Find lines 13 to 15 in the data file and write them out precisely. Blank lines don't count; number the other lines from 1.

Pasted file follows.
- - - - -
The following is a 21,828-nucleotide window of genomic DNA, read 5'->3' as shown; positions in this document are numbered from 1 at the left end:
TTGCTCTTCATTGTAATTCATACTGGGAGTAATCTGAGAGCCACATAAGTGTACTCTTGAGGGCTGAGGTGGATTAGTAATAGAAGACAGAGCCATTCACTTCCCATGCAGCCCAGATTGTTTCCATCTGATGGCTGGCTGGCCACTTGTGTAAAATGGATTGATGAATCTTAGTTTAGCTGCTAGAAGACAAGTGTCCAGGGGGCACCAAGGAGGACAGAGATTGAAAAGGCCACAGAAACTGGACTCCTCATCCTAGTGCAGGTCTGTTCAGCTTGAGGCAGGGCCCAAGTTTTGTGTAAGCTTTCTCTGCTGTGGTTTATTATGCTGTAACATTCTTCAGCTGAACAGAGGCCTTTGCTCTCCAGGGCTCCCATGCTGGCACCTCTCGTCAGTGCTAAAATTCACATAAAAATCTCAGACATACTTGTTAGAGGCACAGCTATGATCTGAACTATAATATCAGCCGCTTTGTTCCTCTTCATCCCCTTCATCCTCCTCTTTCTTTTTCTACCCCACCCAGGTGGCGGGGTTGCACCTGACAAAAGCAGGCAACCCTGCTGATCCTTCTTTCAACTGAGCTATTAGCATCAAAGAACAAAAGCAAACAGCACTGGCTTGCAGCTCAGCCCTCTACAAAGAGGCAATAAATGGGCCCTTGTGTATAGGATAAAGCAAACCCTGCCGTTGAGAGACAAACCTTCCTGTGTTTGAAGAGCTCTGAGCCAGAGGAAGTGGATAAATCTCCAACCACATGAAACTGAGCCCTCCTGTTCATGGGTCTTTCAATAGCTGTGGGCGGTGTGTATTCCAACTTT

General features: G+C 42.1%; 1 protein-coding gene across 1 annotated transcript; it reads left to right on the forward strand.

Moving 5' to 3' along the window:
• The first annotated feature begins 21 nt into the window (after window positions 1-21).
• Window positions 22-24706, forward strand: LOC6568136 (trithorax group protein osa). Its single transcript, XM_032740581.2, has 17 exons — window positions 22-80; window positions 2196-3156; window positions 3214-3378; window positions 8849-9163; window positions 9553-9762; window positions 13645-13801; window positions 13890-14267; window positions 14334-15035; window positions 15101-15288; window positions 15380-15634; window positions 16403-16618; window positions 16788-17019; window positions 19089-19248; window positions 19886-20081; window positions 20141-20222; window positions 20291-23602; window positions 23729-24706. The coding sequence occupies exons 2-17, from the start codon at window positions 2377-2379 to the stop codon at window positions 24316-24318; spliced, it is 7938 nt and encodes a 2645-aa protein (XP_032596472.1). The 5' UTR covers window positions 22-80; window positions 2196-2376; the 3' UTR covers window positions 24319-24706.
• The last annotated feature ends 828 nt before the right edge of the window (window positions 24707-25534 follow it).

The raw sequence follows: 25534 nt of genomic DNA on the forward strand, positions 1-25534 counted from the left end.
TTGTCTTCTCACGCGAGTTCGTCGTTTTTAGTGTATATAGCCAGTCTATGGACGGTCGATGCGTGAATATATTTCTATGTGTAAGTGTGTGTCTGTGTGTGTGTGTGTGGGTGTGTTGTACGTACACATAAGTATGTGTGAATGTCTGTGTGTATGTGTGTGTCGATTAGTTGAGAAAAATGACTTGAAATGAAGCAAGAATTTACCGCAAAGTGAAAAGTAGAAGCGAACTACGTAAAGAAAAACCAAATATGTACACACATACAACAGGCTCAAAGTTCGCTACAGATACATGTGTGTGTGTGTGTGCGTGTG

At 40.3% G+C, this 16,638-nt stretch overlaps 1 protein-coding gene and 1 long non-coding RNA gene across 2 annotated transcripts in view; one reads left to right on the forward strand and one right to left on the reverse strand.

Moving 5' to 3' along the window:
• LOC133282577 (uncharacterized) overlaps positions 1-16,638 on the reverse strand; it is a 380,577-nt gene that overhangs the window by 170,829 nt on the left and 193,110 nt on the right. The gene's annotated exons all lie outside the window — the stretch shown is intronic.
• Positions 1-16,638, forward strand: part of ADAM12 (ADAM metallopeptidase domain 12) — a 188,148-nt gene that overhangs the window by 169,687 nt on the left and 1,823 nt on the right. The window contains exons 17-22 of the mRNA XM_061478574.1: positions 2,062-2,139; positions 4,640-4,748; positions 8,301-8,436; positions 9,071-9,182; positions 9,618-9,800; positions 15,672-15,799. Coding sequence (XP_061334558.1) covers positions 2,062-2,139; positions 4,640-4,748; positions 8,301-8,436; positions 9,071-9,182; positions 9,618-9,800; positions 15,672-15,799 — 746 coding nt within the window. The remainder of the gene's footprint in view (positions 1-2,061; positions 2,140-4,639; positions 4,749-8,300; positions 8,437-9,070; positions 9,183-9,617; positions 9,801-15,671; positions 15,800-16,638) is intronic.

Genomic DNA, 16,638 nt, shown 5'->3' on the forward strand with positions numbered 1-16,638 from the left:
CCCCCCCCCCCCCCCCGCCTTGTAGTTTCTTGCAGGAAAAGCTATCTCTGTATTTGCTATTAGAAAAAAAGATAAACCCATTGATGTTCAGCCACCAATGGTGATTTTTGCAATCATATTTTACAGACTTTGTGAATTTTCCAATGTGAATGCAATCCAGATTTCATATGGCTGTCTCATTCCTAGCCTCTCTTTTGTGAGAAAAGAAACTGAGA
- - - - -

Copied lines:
• Positions 1-16,638, forward strand: part of ADAM12 (ADAM metallopeptidase domain 12) — a 188,148-nt gene that overhangs the window by 169,687 nt on the left and 1,823 nt on the right. The window contains exons 17-22 of the mRNA XM_061478574.1: positions 2,062-2,139; positions 4,640-4,748; positions 8,301-8,436; positions 9,071-9,182; positions 9,618-9,800; positions 15,672-15,799. Coding sequence (XP_061334558.1) covers positions 2,062-2,139; positions 4,640-4,748; positions 8,301-8,436; positions 9,071-9,182; positions 9,618-9,800; positions 15,672-15,799 — 746 coding nt within the window. The remainder of the gene's footprint in view (positions 1-2,061; positions 2,140-4,639; positions 4,749-8,300; positions 8,437-9,070; positions 9,183-9,617; positions 9,801-15,671; positions 15,800-16,638) is intronic.

Genomic DNA, 16,638 nt, shown 5'->3' on the forward strand with positions numbered 1-16,638 from the left:
CCCCCCCCCCCCCCCCGCCTTGTAGTTTCTTGCAGGAAAAGCTATCTCTGTATTTGCTATTAGAAAAAAAGATAAACCCATTGATGTTCAGCCACCAATGGTGATTTTTGCAATCATATTTTACAGACTTTGTGAATTTTCCAATGTGAATGCAATCCAGATTTCATATGGCTGTCTCATTCCTAGCCTCTCTTTTGTGAGAAAAGAAACTGAGA